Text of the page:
Yes, it's that simple!
I'm sorry if you expected a more complex answer. But hear me out.
We are the richest, most productive nation on earth. Why shouldn't we enjoy that? Why shouldn't we make life better for both ourselves as well as fellow members of society? Health care is something everyone wants, and at some point or another everyone will need it. Let's do it! We have public parks, public schools and public roads. Why not have public access to health care?
This will, in turn make life better for each of us. Diseases would be better controlled and other conditions prevented. Why should our fellow citizens live in constant fear of health issues and painful decisions over whether to buy food or medicine? Let's be as healthy, productive and happy as possible. Why in the world would we not want that?
There is no reason to make it any more complicated than this.
Instead, we turn healthcare into some kind of game. It is seen as a reward for people who supposedly "work hard" and know how to be enterprising. We link access to health care to employment, even though there are many ways well-intentioned people can fall between those cracks. Through no fault of their own, children are dependent on whether their parents have secured health coverage. Later in life, health coverage could be at risk if you have a pre-existing condition or lose your job. For some people, losing health care coverage is akin to losing their lives. Being in-between jobs should not be a death sentence. Even people who do all the "right" things can find themselves without coverage.
Perhaps it's our Puritan roots coming back to haunt us. If something is too good to be true, then it must be bad, right?? It can't be that easy!
We already have the money. All we need to do is take the money we currently spend on health care and instead put it toward a nationalized system. We can pay doctors and hospitals through a Medicare-for-all system rather than going through private insurance companies. We'll end up covering more people, thus improving the quality of our system, and actually saving money. It's a win-win. It's practically a no-brainer. Otherwise, there is always the over-inflated military budget or tax cuts for the rich which could be pulled back to pay for healthcare. We spend more on the military than the next the 8 highest spending nations. But if we don't even have healthcare for our citizens, what exactly are we protecting with that military budget? We pay a lot in taxes, we should actually get what we want (and need).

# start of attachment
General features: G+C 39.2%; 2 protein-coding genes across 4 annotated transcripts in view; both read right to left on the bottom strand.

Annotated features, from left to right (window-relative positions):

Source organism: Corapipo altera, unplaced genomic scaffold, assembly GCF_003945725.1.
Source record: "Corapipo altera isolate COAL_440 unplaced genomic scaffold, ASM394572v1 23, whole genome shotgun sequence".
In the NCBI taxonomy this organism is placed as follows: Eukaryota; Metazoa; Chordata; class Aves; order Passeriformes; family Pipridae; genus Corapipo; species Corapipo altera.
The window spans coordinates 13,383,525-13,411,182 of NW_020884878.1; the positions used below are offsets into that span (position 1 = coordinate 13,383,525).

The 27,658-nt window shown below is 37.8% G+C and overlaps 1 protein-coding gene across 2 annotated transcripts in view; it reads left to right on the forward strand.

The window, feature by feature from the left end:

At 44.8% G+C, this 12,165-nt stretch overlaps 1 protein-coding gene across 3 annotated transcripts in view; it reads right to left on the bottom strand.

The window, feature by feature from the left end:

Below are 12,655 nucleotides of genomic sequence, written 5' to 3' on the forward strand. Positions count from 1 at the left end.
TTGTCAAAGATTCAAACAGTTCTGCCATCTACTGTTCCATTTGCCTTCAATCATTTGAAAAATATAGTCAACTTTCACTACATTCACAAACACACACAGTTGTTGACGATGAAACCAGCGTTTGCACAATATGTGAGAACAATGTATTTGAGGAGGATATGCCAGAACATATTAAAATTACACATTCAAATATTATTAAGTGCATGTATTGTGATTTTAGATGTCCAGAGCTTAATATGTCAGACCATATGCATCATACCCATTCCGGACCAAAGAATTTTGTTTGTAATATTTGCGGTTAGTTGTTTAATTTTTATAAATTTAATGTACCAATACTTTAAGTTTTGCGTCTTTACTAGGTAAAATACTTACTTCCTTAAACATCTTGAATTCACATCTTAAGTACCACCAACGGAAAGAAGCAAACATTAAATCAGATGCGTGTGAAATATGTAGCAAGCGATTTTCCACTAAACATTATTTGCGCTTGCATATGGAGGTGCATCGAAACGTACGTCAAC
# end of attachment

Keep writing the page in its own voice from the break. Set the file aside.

Virtually every other developed nation on earth has comprehensive coverage for its citizens. Despite the fact that American "news" sources report that some of those nations are going "bankrupt," none of them are showing signs of changing. The horror stories you hear about coverage in other countries are largely false. People generally love the care they get. The bottom line is: Most would never opt for a U.S.-style system.
The only obstacle is that it would put a lot of private insurance companies out of business. They are getting rich off of the system we currently have, so they are putting a lot of money into the pockets of politicians, lobby groups and anti-information campaigns to halt the progress toward universal health care. But their gains come at the expense of human lives and human well-being. After all, they make money by denying coverage to sick people. It's simple math: They make profits by getting as much as they can get in premiums and paying as little as they can get away with in actual health care costs. It is an evil system in that it rewards callousness in the face of human suffering. Morally speaking, some industries should never be tied to a profit motive, and health care is a perfect example of that.
Sadly, our current system is not that great. The World Health Organization rates the U.S. as #37th in the world. However, we spend the most by far! Why aren't we getting the best care for our money? This makes no financial sense.
Lack of Social Contract: Could it be racism?
So many Americans live in fear that their neighbor might benefit from their tax money, they end up biting their own nose to spite their face. They would rather deny coverage to everyone (including themselves) rather than let something benefit their neighbor.
If your family were sick, you would probably want to provide for them. So why wouldn't we want to provide for our fellow citizens? I think the reasons is exactly that: We don't see ourselves as family. America's original sin is racism, as Jim Wallis points out. Here it comes to bite us again. We don't want universal health care because black people might benefit from it, or Hispanic people, or LGBT people, or some other groups that we don't like. We're so individualistic that we barely see ourselves as part of a shared society at all. European countries have a sense of shared culture and heritage so they have fewer problems insuring each other's health care, because they see each other as part of a l venture together—they are going forward as a whole society together, not as isolated individuals.